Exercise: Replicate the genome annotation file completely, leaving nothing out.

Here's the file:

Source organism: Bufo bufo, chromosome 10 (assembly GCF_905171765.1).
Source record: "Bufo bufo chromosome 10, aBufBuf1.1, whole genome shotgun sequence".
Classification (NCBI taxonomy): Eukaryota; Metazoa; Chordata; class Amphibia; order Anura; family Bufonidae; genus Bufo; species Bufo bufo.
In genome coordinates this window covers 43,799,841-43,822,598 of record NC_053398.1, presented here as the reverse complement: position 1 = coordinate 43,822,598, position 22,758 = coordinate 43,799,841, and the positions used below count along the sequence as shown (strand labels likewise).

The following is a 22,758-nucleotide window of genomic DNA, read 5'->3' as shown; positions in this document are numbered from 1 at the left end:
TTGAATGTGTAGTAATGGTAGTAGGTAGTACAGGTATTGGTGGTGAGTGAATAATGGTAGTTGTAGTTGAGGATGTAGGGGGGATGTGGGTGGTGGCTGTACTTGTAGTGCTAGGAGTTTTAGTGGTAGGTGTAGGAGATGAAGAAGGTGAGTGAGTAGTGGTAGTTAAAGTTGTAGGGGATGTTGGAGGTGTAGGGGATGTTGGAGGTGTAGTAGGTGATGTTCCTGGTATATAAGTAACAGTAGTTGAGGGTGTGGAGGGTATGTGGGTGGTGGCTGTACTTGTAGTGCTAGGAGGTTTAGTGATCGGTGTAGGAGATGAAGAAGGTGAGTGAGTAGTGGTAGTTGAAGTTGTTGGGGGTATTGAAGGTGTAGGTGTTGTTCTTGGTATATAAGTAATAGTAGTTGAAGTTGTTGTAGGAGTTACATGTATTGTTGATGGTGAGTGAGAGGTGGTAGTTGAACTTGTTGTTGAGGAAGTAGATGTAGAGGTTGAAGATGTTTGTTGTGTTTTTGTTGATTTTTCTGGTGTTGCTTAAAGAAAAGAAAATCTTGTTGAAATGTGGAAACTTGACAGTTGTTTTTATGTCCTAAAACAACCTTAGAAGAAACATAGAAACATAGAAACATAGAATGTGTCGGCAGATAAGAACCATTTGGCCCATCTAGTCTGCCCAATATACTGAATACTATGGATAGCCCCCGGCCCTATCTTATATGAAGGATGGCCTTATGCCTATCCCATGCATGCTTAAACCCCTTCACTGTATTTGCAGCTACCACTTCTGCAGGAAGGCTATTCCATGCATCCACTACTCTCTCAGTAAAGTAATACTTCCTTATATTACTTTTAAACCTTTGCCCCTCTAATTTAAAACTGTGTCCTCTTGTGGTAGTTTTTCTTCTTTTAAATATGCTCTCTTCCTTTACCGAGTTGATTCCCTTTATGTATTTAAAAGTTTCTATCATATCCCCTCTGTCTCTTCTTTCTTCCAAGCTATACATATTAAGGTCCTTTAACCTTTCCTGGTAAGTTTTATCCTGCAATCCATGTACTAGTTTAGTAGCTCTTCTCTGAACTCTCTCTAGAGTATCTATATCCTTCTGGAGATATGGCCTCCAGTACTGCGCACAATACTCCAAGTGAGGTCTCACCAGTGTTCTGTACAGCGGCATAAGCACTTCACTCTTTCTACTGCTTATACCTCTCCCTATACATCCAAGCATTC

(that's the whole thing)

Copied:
Source organism: Bufo bufo, chromosome 10 (assembly GCF_905171765.1).
Source record: "Bufo bufo chromosome 10, aBufBuf1.1, whole genome shotgun sequence".
Classification (NCBI taxonomy): Eukaryota; Metazoa; Chordata; class Amphibia; order Anura; family Bufonidae; genus Bufo; species Bufo bufo.
In genome coordinates this window covers 43,799,841-43,822,598 of record NC_053398.1, presented here as the reverse complement: position 1 = coordinate 43,822,598, position 22,758 = coordinate 43,799,841, and the positions used below count along the sequence as shown (strand labels likewise).

The following is a 22,758-nucleotide window of genomic DNA, read 5'->3' as shown; positions in this document are numbered from 1 at the left end:
TTGAATGTGTAGTAATGGTAGTAGGTAGTACAGGTATTGGTGGTGAGTGAATAATGGTAGTTGTAGTTGAGGATGTAGGGGGGATGTGGGTGGTGGCTGTACTTGTAGTGCTAGGAGTTTTAGTGGTAGGTGTAGGAGATGAAGAAGGTGAGTGAGTAGTGGTAGTTAAAGTTGTAGGGGATGTTGGAGGTGTAGGGGATGTTGGAGGTGTAGTAGGTGATGTTCCTGGTATATAAGTAACAGTAGTTGAGGGTGTGGAGGGTATGTGGGTGGTGGCTGTACTTGTAGTGCTAGGAGGTTTAGTGATCGGTGTAGGAGATGAAGAAGGTGAGTGAGTAGTGGTAGTTGAAGTTGTTGGGGGTATTGAAGGTGTAGGTGTTGTTCTTGGTATATAAGTAATAGTAGTTGAAGTTGTTGTAGGAGTTACATGTATTGTTGATGGTGAGTGAGAGGTGGTAGTTGAACTTGTTGTTGAGGAAGTAGATGTAGAGGTTGAAGATGTTTGTTGTGTTTTTGTTGATTTTTCTGGTGTTGCTTAAAGAAAAGAAAATCTTGTTGAAATGTGGAAACTTGACAGTTGTTTTTATGTCCTAAAACAACCTTAGAAGAAACATAGAAACATAGAAACATAGAATGTGTCGGCAGATAAGAACCATTTGGCCCATCTAGTCTGCCCAATATACTGAATACTATGGATAGCCCCCGGCCCTATCTTATATGAAGGATGGCCTTATGCCTATCCCATGCATGCTTAAACCCCTTCACTGTATTTGCAGCTACCACTTCTGCAGGAAGGCTATTCCATGCATCCACTACTCTCTCAGTAAAGTAATACTTCCTTATATTACTTTTAAACCTTTGCCCCTCTAATTTAAAACTGTGTCCTCTTGTGGTAGTTTTTCTTCTTTTAAATATGCTCTCTTCCTTTACCGAGTTGATTCCCTTTATGTATTTAAAAGTTTCTATCATATCCCCTCTGTCTCTTCTTTCTTCCAAGCTATACATATTAAGGTCCTTTAACCTTTCCTGGTAAGTTTTATCCTGCAATCCATGTACTAGTTTAGTAGCTCTTCTCTGAACTCTCTCTAGAGTATCTATATCCTTCTGGAGATATGGCCTCCAGTACTGCGCACAATACTCCAAGTGAGGTCTCACCAGTGTTCTGTACAGCGGCATAAGCACTTCACTCTTTCTACTGCTTATACCTCTCCCTATACATCCAAGCATTC